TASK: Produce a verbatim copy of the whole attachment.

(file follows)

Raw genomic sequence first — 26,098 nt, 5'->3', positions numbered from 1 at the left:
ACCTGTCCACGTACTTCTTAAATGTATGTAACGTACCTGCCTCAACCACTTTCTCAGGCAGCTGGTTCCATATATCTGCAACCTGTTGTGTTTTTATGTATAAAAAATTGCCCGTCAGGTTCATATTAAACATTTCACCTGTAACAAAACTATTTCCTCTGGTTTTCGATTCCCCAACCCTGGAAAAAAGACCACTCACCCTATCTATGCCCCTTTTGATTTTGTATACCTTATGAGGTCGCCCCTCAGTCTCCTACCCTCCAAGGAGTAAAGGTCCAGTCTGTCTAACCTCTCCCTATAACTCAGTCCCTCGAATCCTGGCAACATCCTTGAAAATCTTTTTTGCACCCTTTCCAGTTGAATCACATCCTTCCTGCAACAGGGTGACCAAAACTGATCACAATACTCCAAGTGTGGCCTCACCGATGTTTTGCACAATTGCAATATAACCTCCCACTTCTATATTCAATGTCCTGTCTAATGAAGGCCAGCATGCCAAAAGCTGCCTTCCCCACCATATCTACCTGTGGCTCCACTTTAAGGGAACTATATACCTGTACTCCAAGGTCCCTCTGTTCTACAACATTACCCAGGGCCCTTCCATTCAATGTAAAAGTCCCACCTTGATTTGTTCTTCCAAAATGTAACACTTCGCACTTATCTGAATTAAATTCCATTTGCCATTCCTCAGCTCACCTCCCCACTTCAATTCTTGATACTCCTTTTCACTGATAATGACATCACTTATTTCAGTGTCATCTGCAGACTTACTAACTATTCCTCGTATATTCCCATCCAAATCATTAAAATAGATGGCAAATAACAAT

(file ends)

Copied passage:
Raw genomic sequence first — 26,098 nt, 5'->3', positions numbered from 1 at the left:
ACCTGTCCACGTACTTCTTAAATGTATGTAACGTACCTGCCTCAACCACTTTCTCAGGCAGCTGGTTCCATATATCTGCAACCTGTTGTGTTTTTATGTATAAAAAATTGCCCGTCAGGTTCATATTAAACATTTCACCTGTAACAAAACTATTTCCTCTGGTTTTCGATTCCCCAACCCTGGAAAAAAGACCACTCACCCTATCTATGCCCCTTTTGATTTTGTATACCTTATGAGGTCGCCCCTCAGTCTCCTACCCTCCAAGGAGTAAAGGTCCAGTCTGTCTAACCTCTCCCTATAACTCAGTCCCTCGAATCCTGGCAACATCCTTGAAAATCTTTTTTGCACCCTTTCCAGTTGAATCACATCCTTCCTGCAACAGGGTGACCAAAACTGATCACAATACTCCAAGTGTGGCCTCACCGATGTTTTGCACAATTGCAATATAACCTCCCACTTCTATATTCAATGTCCTGTCTAATGAAGGCCAGCATGCCAAAAGCTGCCTTCCCCACCATATCTACCTGTGGCTCCACTTTAAGGGAACTATATACCTGTACTCCAAGGTCCCTCTGTTCTACAACATTACCCAGGGCCCTTCCATTCAATGTAAAAGTCCCACCTTGATTTGTTCTTCCAAAATGTAACACTTCGCACTTATCTGAATTAAATTCCATTTGCCATTCCTCAGCTCACCTCCCCACTTCAATTCTTGATACTCCTTTTCACTGATAATGACATCACTTATTTCAGTGTCATCTGCAGACTTACTAACTATTCCTCGTATATTCCCATCCAAATCATTAAAATAGATGGCAAATAACAAT